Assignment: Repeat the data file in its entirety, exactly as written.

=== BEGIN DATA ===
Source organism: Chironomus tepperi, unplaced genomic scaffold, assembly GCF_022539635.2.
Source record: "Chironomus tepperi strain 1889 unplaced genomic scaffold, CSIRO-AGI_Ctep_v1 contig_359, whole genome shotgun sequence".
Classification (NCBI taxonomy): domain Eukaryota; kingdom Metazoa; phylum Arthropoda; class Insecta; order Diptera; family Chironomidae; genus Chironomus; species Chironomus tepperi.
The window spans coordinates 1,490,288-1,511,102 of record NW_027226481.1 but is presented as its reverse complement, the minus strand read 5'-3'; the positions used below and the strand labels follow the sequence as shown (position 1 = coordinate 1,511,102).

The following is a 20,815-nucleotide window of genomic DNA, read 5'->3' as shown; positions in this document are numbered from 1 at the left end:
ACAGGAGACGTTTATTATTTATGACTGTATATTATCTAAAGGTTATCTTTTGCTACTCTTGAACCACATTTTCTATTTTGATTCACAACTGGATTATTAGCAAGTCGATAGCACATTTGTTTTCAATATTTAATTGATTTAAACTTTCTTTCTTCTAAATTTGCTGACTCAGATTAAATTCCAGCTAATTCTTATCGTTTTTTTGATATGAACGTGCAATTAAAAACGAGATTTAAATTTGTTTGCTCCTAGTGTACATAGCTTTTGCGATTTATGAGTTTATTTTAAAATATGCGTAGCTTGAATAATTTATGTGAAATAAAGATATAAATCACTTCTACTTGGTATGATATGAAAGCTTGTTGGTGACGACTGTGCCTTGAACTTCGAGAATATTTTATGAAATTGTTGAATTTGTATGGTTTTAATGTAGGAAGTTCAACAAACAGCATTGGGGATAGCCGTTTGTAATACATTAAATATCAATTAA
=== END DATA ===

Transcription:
Source organism: Chironomus tepperi, unplaced genomic scaffold, assembly GCF_022539635.2.
Source record: "Chironomus tepperi strain 1889 unplaced genomic scaffold, CSIRO-AGI_Ctep_v1 contig_359, whole genome shotgun sequence".
Classification (NCBI taxonomy): domain Eukaryota; kingdom Metazoa; phylum Arthropoda; class Insecta; order Diptera; family Chironomidae; genus Chironomus; species Chironomus tepperi.
The window spans coordinates 1,490,288-1,511,102 of record NW_027226481.1 but is presented as its reverse complement, the minus strand read 5'-3'; the positions used below and the strand labels follow the sequence as shown (position 1 = coordinate 1,511,102).

The following is a 20,815-nucleotide window of genomic DNA, read 5'->3' as shown; positions in this document are numbered from 1 at the left end:
ACAGGAGACGTTTATTATTTATGACTGTATATTATCTAAAGGTTATCTTTTGCTACTCTTGAACCACATTTTCTATTTTGATTCACAACTGGATTATTAGCAAGTCGATAGCACATTTGTTTTCAATATTTAATTGATTTAAACTTTCTTTCTTCTAAATTTGCTGACTCAGATTAAATTCCAGCTAATTCTTATCGTTTTTTTGATATGAACGTGCAATTAAAAACGAGATTTAAATTTGTTTGCTCCTAGTGTACATAGCTTTTGCGATTTATGAGTTTATTTTAAAATATGCGTAGCTTGAATAATTTATGTGAAATAAAGATATAAATCACTTCTACTTGGTATGATATGAAAGCTTGTTGGTGACGACTGTGCCTTGAACTTCGAGAATATTTTATGAAATTGTTGAATTTGTATGGTTTTAATGTAGGAAGTTCAACAAACAGCATTGGGGATAGCCGTTTGTAATACATTAAATATCAATTAA